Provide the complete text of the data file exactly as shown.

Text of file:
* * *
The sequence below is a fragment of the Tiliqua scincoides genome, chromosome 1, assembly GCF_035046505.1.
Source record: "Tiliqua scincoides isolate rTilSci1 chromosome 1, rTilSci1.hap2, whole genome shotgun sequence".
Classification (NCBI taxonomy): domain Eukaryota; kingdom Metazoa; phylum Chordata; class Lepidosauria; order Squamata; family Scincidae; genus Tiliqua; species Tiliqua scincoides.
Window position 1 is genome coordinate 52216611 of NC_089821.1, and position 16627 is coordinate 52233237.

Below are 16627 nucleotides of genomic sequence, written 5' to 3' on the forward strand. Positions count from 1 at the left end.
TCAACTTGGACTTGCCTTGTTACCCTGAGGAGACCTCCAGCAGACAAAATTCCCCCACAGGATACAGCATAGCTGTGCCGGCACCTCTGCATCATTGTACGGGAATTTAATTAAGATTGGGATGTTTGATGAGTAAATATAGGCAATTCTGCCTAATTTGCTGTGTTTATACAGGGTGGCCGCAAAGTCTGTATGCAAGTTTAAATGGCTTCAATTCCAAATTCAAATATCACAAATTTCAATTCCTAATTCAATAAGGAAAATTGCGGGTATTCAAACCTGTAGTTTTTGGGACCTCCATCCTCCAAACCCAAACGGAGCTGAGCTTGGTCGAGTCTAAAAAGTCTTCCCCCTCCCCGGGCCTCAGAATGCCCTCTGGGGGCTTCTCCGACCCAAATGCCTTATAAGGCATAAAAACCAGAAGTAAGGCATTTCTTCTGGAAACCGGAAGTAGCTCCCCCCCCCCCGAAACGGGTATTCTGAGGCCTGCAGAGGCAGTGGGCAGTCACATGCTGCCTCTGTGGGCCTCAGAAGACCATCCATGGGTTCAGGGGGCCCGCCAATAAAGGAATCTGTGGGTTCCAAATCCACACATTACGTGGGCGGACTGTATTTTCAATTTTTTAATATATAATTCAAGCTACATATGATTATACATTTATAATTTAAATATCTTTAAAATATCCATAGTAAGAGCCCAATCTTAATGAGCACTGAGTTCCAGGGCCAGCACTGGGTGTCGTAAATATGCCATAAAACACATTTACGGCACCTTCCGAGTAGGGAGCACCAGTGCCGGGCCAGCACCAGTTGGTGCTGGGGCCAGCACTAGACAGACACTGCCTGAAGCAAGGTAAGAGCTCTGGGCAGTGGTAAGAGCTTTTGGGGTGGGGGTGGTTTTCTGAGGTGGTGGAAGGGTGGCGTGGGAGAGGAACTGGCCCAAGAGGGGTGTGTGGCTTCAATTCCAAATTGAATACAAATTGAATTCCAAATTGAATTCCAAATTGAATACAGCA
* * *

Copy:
The sequence below is a fragment of the Tiliqua scincoides genome, chromosome 1, assembly GCF_035046505.1.
Source record: "Tiliqua scincoides isolate rTilSci1 chromosome 1, rTilSci1.hap2, whole genome shotgun sequence".
Classification (NCBI taxonomy): domain Eukaryota; kingdom Metazoa; phylum Chordata; class Lepidosauria; order Squamata; family Scincidae; genus Tiliqua; species Tiliqua scincoides.
Window position 1 is genome coordinate 52216611 of NC_089821.1, and position 16627 is coordinate 52233237.

Below are 16627 nucleotides of genomic sequence, written 5' to 3' on the forward strand. Positions count from 1 at the left end.
TCAACTTGGACTTGCCTTGTTACCCTGAGGAGACCTCCAGCAGACAAAATTCCCCCACAGGATACAGCATAGCTGTGCCGGCACCTCTGCATCATTGTACGGGAATTTAATTAAGATTGGGATGTTTGATGAGTAAATATAGGCAATTCTGCCTAATTTGCTGTGTTTATACAGGGTGGCCGCAAAGTCTGTATGCAAGTTTAAATGGCTTCAATTCCAAATTCAAATATCACAAATTTCAATTCCTAATTCAATAAGGAAAATTGCGGGTATTCAAACCTGTAGTTTTTGGGACCTCCATCCTCCAAACCCAAACGGAGCTGAGCTTGGTCGAGTCTAAAAAGTCTTCCCCCTCCCCGGGCCTCAGAATGCCCTCTGGGGGCTTCTCCGACCCAAATGCCTTATAAGGCATAAAAACCAGAAGTAAGGCATTTCTTCTGGAAACCGGAAGTAGCTCCCCCCCCCCCGAAACGGGTATTCTGAGGCCTGCAGAGGCAGTGGGCAGTCACATGCTGCCTCTGTGGGCCTCAGAAGACCATCCATGGGTTCAGGGGGCCCGCCAATAAAGGAATCTGTGGGTTCCAAATCCACACATTACGTGGGCGGACTGTATTTTCAATTTTTTAATATATAATTCAAGCTACATATGATTATACATTTATAATTTAAATATCTTTAAAATATCCATAGTAAGAGCCCAATCTTAATGAGCACTGAGTTCCAGGGCCAGCACTGGGTGTCGTAAATATGCCATAAAACACATTTACGGCACCTTCCGAGTAGGGAGCACCAGTGCCGGGCCAGCACCAGTTGGTGCTGGGGCCAGCACTAGACAGACACTGCCTGAAGCAAGGTAAGAGCTCTGGGCAGTGGTAAGAGCTTTTGGGGTGGGGGTGGTTTTCTGAGGTGGTGGAAGGGTGGCGTGGGAGAGGAACTGGCCCAAGAGGGGTGTGTGGCTTCAATTCCAAATTGAATACAAATTGAATTCCAAATTGAATTCCAAATTGAATACAGCA